04 Feb Love Languages
Nothing says I love you like an unloaded dishwasher. Or so goes the firmly held belief of a close friend who claims that she does not need gifts or words of admiration, but rather acts of service from her spouse to make her heart swoon.
I always found it odd when she would mention this as there is nothing about a freshly mowed lawn or vacuumed area rug that seems even remotely romantic to me. But upon further investigation and research I learned that all of us both speak and react in certain love languages.
Meaning that what speaks sweet nothings to me may not be the same for you and vice versa. Apparently there are five ways to express and receive love. Gifts, quality time, words of affirmation, acts of service and physical touch. Frankly all five sound wonderful to me, but we each have a primary language that makes for optimal love reception.
With the love language concept it is important to identify our own primary love language and even more beneficial to know the language of those we love. Many of us make the mistake of trying to show love in the language we respond to best rather than what would relay that affection to those closest to us.
This explains the dishwasher unloading love note that I never understood. My friend clearly sees acts of service as her primary love language while mine more closely lines up with quality time spent. I would much rather have a load of dishes sit unattended and go on a long walk with my partner (which is why we always have an overloaded dishwasher).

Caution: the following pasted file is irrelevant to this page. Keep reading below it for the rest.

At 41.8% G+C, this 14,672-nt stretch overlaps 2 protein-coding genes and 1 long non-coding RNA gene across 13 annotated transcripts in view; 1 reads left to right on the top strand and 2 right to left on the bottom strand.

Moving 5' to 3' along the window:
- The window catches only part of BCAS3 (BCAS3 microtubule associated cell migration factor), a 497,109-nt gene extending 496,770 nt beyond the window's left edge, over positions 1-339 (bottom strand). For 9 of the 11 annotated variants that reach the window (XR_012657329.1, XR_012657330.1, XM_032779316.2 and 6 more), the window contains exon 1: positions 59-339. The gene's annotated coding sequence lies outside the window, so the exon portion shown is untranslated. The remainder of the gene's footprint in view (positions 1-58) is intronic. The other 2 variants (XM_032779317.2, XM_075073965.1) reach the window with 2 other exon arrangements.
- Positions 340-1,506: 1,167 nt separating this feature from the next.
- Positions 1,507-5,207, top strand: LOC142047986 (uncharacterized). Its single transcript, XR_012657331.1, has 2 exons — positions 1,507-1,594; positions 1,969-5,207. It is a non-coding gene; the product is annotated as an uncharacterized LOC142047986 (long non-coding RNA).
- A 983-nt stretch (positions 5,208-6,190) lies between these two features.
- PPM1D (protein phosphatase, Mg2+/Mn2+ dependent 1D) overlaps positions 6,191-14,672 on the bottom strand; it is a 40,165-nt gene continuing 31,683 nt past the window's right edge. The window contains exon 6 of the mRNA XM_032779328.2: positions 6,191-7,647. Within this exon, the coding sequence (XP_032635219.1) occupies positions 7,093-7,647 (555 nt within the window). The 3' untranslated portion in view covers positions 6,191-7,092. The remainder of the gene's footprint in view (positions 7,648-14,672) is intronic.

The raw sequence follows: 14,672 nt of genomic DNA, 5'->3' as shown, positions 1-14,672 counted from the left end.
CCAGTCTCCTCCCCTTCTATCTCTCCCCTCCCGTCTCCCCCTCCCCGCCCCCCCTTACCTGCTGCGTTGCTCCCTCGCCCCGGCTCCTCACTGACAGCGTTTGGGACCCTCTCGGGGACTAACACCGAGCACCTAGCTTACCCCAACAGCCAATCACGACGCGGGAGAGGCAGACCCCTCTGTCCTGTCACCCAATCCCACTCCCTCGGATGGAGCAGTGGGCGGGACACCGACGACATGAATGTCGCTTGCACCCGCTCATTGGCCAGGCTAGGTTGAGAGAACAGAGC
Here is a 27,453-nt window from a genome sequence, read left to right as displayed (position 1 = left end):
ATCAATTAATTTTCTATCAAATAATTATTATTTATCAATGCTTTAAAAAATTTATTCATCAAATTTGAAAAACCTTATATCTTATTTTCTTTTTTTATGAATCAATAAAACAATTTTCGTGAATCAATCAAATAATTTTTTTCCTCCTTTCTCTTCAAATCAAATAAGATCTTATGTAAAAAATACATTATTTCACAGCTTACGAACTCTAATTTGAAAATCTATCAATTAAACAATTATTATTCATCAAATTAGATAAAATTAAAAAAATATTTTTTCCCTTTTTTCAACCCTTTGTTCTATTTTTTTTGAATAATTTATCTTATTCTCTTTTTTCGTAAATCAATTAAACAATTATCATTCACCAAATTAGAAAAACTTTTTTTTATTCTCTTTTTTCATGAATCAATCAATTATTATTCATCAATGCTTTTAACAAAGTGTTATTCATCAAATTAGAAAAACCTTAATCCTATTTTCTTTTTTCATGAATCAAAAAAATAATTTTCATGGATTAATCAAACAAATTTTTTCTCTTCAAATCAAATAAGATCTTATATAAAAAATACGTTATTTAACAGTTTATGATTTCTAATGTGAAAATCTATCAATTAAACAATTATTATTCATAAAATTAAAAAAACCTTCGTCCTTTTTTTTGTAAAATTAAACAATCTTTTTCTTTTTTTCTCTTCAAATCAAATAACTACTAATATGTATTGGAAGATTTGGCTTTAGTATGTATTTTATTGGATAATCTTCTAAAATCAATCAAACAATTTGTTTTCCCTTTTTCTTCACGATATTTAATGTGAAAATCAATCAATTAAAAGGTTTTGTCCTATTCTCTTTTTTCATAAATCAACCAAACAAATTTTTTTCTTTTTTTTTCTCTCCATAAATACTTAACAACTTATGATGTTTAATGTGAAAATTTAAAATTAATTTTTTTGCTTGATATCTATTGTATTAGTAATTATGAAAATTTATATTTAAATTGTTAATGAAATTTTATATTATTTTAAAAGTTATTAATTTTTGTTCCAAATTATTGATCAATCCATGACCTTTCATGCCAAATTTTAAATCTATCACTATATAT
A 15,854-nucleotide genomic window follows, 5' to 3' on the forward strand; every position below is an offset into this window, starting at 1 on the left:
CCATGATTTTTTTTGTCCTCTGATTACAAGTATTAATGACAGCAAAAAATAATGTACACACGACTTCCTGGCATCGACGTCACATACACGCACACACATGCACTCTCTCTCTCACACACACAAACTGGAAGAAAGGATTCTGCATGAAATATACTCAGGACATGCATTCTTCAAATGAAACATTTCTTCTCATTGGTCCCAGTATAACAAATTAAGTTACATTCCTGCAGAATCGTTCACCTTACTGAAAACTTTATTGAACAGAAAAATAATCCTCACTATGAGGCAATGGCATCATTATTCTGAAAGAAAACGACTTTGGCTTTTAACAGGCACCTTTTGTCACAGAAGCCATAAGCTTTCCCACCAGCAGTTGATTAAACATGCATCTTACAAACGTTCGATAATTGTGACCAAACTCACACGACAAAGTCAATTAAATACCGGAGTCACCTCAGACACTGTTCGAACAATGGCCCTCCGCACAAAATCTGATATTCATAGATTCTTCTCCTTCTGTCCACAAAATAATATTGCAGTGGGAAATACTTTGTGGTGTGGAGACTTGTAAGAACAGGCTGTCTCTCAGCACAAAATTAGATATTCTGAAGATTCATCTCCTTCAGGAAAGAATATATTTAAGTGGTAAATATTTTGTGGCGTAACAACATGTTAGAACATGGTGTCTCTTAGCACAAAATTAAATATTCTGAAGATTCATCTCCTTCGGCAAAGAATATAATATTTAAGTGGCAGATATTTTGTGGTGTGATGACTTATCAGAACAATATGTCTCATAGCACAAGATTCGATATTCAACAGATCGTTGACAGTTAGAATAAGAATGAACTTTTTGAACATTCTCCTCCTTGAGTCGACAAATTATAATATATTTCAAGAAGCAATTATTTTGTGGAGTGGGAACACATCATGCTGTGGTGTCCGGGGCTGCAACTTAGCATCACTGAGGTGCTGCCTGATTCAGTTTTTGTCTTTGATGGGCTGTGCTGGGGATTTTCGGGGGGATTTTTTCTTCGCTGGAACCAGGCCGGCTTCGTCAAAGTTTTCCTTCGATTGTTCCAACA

During this season of love I began to realize that this concept could also apply to the charitable organizations we support. So many times when we love a cause or organization we express our support through a monetary donation. We know the money is needed for the mission and we want to show our love for our community and our Southwest Florida neighbors.
Don’t misunderstand me- this is a generous, important and loving gesture but in the day to day operations of a nonprofit other love languages are needed and can be of great value.
A couple of weeks ago I received an email from a donor and trustee of the Southwest Florida Community Foundation filled with words of affirmation and encouragement for a particular project I was struggling to complete. I read the email several times and was ready to face the day and the challenge with new energy. That small act was priceless in the moment.
Getting that note made me wonder when the last time I had sent a note of affirmation to an executive director of an organization I contribute to along with my donation. I don’t have to limit myself to only one of the languages when expressing my support.
Depending on what is happening in an organization or where they are in a growth cycle, quality time or acts of service through volunteering, or encouraging words to a staff member or person who is struggling might be the best way to show love and impact your community. The important thing is to really listen and find out what they need.
This Valentine’s Day I am going to spend some time learning some new love languages. I want those serving our community to know how much they are loved and valued. I would enjoy hearing about how you express your love and support to the causes you care about at [email protected]